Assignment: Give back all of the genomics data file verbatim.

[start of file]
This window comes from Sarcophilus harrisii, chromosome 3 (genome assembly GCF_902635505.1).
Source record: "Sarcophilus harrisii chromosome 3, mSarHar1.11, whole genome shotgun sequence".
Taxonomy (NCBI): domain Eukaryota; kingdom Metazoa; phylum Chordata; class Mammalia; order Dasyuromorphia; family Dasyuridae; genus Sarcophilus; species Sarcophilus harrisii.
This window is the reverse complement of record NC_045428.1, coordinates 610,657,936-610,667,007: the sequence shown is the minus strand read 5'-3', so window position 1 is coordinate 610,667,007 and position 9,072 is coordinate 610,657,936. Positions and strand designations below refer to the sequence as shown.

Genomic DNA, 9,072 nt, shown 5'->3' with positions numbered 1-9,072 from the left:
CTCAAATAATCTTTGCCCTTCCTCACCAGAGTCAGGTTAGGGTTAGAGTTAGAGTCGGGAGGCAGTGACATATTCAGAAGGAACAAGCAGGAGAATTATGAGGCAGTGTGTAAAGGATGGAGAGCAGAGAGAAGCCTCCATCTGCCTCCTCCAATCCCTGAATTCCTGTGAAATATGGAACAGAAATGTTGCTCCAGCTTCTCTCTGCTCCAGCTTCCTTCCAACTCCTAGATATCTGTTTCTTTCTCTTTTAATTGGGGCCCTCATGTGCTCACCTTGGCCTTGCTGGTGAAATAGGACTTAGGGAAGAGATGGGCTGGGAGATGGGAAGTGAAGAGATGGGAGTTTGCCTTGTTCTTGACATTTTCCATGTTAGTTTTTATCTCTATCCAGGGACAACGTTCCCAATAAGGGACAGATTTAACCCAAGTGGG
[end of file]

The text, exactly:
This window comes from Sarcophilus harrisii, chromosome 3 (genome assembly GCF_902635505.1).
Source record: "Sarcophilus harrisii chromosome 3, mSarHar1.11, whole genome shotgun sequence".
Taxonomy (NCBI): domain Eukaryota; kingdom Metazoa; phylum Chordata; class Mammalia; order Dasyuromorphia; family Dasyuridae; genus Sarcophilus; species Sarcophilus harrisii.
This window is the reverse complement of record NC_045428.1, coordinates 610,657,936-610,667,007: the sequence shown is the minus strand read 5'-3', so window position 1 is coordinate 610,667,007 and position 9,072 is coordinate 610,657,936. Positions and strand designations below refer to the sequence as shown.

Genomic DNA, 9,072 nt, shown 5'->3' with positions numbered 1-9,072 from the left:
CTCAAATAATCTTTGCCCTTCCTCACCAGAGTCAGGTTAGGGTTAGAGTTAGAGTCGGGAGGCAGTGACATATTCAGAAGGAACAAGCAGGAGAATTATGAGGCAGTGTGTAAAGGATGGAGAGCAGAGAGAAGCCTCCATCTGCCTCCTCCAATCCCTGAATTCCTGTGAAATATGGAACAGAAATGTTGCTCCAGCTTCTCTCTGCTCCAGCTTCCTTCCAACTCCTAGATATCTGTTTCTTTCTCTTTTAATTGGGGCCCTCATGTGCTCACCTTGGCCTTGCTGGTGAAATAGGACTTAGGGAAGAGATGGGCTGGGAGATGGGAAGTGAAGAGATGGGAGTTTGCCTTGTTCTTGACATTTTCCATGTTAGTTTTTATCTCTATCCAGGGACAACGTTCCCAATAAGGGACAGATTTAACCCAAGTGGG